So my point, which I’ve procrastinated almost as badly as I’m procrastinating the aforementioned “something big,” is that ever since I bought my new computer three weeks ago, I’ve been in a perpetual state of organization regarding my one neurosis. First, there is the ripping of music into the new computer (I switched from PC to Mac, wiped the iPod, etc.). Second, I’ve brought my computer to work three or four times in the past couple of weeks and while the restaurant was slow, I ripped everything in the building that I had even a remote interest in onto my hard drive (the old comp. was a beast, and I’m gluttonously reveling in the new one’s prowess)–which, of course, means I have a lot of CDs to burn myself, 30+ to be specific. Once I’ve burned everything onto “hard copy,” I must re-order my rack, putting all the recently-ripped CDs back where they belong and finding places for the new ones, which will certainly necessitate the shuffling of CDs from shelf to shelf to make space. Zappa will have to join the soundtracks on the bottom shelf of the right side; Atmosphere will have to make room for Tori Amos on the top shelf of the left side.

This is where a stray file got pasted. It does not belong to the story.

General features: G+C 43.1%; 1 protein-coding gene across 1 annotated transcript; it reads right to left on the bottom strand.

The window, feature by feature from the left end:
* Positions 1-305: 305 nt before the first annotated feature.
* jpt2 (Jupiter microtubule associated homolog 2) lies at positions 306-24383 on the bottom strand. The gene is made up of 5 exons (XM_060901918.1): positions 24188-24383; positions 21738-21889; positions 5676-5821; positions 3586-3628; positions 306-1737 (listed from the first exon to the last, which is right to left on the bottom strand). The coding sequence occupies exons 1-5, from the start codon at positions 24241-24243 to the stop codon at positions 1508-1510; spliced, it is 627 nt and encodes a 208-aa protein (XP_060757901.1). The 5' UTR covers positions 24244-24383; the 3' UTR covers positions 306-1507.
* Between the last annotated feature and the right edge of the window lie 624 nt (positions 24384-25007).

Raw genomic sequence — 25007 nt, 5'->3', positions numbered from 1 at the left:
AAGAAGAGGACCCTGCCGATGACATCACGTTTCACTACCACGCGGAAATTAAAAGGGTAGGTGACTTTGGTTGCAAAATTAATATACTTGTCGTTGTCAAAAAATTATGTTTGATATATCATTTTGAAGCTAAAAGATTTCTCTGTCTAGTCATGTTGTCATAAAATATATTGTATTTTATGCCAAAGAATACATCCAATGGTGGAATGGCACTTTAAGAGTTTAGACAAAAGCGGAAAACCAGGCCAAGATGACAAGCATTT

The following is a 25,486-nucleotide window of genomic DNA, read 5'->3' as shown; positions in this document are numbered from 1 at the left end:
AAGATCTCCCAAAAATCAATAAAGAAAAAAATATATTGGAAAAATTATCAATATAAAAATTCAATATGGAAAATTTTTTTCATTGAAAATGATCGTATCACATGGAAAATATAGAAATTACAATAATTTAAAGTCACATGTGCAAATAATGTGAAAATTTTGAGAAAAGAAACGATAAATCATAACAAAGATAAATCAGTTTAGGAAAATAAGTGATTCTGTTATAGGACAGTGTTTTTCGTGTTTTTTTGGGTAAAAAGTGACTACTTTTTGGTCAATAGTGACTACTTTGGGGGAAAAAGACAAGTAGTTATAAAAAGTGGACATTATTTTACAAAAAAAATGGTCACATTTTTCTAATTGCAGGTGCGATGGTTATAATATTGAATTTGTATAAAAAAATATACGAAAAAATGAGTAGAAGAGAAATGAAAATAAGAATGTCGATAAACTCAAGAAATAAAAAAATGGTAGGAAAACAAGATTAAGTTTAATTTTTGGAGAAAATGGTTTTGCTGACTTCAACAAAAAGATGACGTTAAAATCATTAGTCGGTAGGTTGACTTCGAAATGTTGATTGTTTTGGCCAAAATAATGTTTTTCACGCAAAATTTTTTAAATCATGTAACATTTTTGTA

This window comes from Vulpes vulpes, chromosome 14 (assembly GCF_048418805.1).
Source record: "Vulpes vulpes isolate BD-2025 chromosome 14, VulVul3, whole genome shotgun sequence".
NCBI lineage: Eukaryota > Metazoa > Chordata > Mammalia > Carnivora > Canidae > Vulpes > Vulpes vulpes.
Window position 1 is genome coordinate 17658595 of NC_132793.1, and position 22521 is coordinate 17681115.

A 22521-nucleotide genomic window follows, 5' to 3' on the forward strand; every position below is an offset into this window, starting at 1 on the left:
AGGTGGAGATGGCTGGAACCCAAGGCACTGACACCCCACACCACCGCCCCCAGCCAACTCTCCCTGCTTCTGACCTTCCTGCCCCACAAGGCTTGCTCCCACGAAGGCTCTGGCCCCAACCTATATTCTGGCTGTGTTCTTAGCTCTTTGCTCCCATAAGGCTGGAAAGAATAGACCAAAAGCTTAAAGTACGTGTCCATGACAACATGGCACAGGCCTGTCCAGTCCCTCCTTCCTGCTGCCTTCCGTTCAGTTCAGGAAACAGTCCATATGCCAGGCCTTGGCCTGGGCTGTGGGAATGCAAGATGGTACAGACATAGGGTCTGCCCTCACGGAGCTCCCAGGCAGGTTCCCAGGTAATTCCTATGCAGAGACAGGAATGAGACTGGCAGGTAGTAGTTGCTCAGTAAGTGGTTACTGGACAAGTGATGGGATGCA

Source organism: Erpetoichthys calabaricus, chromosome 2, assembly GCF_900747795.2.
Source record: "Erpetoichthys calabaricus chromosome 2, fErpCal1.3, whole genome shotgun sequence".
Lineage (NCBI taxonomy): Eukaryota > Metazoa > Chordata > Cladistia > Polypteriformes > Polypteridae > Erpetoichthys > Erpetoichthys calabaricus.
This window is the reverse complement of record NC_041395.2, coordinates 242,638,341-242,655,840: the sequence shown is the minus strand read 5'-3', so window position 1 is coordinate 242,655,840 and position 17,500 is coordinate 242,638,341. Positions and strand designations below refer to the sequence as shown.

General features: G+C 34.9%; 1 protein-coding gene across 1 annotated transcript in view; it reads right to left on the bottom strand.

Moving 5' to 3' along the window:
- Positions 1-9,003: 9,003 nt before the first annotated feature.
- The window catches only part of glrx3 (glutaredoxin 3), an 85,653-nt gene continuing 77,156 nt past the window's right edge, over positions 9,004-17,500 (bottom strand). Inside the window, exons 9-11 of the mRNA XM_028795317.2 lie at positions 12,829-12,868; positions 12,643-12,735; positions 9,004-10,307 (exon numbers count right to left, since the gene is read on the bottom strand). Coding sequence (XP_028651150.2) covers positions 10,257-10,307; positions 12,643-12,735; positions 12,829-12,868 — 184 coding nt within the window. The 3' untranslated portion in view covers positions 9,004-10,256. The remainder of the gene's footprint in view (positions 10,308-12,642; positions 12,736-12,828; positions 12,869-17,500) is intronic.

So what’s my point, you ask? Why have I chosen to share all of this self-indulgent nonsense with you?

Because the one thing I’m neurotic about is not in order. And it bothers me. Particularly since it won’t be in order again until I’ve ripped all of my CDs into the new computer (I’m at “S,” going backwards from “Z”), which won’t be for weeks yet.